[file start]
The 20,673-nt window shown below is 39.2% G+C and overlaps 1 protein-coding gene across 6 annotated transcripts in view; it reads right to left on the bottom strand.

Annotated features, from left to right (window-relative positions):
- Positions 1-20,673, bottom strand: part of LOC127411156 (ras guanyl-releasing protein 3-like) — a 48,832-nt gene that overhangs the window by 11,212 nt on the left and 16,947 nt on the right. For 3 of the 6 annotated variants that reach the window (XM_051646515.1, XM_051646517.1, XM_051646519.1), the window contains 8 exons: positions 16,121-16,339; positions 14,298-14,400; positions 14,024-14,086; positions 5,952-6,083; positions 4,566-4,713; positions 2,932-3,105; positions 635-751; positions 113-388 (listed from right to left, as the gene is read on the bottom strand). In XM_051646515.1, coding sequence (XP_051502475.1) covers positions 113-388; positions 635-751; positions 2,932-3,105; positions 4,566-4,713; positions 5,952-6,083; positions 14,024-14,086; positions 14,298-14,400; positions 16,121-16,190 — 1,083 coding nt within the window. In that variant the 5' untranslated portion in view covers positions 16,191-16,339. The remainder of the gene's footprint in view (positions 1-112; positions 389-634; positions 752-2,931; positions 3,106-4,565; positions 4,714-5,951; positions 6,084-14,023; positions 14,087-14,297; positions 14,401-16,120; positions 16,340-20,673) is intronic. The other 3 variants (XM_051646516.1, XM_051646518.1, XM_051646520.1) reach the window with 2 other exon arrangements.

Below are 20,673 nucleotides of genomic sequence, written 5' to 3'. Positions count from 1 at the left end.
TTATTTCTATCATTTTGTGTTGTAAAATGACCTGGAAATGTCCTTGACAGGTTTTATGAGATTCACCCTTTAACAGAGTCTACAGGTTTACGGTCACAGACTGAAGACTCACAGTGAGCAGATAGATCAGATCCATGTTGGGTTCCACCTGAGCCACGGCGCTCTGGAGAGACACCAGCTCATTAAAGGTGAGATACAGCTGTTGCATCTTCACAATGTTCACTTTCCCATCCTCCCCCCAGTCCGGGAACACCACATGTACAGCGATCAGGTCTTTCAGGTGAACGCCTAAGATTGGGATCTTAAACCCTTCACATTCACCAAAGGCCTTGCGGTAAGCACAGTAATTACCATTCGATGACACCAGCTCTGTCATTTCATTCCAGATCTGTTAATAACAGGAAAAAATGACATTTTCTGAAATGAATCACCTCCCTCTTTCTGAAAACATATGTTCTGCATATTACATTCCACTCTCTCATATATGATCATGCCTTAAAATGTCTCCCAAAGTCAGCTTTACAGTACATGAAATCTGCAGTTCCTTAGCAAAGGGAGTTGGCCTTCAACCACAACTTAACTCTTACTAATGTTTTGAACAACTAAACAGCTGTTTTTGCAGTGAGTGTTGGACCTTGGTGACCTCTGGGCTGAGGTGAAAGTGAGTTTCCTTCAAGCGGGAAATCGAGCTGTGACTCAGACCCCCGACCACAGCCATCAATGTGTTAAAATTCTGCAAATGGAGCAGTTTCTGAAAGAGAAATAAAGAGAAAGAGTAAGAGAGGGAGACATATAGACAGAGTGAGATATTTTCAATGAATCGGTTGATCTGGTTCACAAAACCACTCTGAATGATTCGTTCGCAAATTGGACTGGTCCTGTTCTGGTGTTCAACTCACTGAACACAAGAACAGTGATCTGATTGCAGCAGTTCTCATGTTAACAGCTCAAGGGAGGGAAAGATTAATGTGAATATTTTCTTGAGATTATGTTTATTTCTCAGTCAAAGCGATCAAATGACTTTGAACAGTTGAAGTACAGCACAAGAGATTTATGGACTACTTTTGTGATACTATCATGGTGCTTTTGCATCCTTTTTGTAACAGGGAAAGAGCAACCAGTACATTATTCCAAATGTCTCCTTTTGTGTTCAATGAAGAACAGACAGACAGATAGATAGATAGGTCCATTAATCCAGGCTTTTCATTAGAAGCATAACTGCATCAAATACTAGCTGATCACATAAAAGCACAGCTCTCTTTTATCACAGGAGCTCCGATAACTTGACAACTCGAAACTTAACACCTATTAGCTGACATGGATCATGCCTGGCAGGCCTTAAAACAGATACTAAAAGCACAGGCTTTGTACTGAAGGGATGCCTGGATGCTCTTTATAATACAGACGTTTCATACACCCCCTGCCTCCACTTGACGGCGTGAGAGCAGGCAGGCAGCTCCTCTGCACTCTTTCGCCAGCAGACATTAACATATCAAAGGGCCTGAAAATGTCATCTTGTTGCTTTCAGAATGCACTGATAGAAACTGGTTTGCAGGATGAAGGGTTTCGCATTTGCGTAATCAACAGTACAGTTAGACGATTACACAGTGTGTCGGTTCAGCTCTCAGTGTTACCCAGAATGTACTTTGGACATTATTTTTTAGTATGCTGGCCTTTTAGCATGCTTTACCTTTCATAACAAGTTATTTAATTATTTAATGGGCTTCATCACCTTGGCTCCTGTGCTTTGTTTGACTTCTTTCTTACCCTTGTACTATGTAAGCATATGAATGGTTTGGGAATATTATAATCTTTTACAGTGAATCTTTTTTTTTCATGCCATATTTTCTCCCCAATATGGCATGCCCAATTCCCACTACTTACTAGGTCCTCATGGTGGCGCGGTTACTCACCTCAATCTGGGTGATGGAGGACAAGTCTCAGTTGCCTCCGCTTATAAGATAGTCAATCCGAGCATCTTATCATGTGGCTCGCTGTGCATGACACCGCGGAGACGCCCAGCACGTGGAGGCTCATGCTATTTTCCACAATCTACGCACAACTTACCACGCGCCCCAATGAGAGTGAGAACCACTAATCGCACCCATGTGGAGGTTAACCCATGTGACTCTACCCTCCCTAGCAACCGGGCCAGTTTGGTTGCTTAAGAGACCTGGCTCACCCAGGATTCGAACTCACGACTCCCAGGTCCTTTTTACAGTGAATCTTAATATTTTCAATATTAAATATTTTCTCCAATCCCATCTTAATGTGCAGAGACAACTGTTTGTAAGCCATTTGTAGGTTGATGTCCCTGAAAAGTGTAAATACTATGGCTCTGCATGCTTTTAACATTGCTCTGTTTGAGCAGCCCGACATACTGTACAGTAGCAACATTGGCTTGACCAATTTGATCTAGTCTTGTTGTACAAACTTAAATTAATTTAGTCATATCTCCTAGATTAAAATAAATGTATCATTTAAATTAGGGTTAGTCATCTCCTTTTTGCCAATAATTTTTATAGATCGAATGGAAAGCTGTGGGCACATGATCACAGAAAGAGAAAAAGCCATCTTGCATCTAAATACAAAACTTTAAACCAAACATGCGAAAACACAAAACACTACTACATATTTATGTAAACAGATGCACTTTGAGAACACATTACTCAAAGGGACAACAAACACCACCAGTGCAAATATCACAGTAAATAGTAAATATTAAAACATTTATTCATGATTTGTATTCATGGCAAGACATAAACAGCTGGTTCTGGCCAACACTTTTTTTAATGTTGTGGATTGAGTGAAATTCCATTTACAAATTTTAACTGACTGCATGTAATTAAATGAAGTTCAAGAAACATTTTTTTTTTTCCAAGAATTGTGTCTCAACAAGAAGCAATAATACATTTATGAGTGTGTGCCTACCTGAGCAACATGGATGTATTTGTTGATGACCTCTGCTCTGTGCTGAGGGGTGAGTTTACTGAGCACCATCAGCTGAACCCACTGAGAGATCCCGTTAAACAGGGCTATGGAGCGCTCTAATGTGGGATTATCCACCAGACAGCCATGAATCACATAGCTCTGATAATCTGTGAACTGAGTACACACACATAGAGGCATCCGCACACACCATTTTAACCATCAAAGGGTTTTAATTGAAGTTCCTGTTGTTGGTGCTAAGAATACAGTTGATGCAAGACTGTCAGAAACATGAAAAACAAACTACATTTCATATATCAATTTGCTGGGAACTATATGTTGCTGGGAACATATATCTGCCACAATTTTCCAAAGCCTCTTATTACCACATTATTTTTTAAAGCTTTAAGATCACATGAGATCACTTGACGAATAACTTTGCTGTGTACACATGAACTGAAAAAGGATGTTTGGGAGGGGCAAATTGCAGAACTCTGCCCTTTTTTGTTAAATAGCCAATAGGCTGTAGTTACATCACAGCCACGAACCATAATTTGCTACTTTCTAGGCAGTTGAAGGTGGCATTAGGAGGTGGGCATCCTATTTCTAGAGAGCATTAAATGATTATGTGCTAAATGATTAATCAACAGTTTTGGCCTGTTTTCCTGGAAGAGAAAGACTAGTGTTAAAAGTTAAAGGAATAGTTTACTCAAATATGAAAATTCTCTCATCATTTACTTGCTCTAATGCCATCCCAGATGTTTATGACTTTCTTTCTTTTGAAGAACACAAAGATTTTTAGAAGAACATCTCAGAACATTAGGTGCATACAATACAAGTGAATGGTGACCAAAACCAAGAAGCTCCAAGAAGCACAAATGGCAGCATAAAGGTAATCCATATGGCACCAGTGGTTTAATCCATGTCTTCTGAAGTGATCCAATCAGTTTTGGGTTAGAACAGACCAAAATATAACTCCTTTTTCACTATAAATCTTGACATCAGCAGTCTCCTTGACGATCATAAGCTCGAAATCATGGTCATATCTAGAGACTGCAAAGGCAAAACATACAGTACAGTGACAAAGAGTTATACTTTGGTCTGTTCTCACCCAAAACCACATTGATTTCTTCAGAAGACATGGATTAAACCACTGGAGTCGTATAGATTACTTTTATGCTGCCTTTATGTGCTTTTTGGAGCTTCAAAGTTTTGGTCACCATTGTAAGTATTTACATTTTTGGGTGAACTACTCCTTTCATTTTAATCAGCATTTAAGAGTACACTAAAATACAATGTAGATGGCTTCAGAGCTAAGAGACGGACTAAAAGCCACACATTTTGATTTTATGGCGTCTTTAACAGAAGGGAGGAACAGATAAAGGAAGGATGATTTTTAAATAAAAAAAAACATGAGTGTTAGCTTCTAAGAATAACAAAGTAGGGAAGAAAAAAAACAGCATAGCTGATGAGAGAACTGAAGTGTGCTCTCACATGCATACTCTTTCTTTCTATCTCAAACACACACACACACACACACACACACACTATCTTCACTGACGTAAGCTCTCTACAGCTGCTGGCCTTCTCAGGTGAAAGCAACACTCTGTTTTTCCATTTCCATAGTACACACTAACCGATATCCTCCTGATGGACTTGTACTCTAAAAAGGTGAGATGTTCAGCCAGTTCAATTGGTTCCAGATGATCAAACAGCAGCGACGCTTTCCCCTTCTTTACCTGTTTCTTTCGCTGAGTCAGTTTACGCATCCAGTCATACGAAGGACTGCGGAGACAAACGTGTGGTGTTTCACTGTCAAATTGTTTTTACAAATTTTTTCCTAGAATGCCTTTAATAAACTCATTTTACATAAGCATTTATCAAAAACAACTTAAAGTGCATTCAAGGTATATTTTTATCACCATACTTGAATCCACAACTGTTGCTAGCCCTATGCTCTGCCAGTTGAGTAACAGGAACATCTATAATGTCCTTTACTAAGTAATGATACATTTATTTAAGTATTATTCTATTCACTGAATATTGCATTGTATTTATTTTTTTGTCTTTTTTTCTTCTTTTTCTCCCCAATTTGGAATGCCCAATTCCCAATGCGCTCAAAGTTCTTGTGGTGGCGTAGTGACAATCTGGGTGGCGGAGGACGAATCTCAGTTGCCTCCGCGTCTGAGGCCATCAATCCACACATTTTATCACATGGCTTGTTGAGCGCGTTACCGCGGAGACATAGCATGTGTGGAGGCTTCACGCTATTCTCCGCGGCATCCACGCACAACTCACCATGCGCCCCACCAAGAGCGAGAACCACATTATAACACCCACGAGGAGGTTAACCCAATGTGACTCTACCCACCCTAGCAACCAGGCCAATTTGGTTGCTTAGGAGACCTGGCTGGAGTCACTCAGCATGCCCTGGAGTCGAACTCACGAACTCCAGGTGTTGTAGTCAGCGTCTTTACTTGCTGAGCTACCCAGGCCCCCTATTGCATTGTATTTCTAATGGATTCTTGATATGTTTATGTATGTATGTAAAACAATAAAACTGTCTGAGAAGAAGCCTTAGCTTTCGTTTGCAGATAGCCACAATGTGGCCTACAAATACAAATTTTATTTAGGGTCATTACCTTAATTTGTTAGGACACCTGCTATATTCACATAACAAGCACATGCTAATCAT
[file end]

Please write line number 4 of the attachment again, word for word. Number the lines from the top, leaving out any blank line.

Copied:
Below are 20,673 nucleotides of genomic sequence, written 5' to 3'. Positions count from 1 at the left end.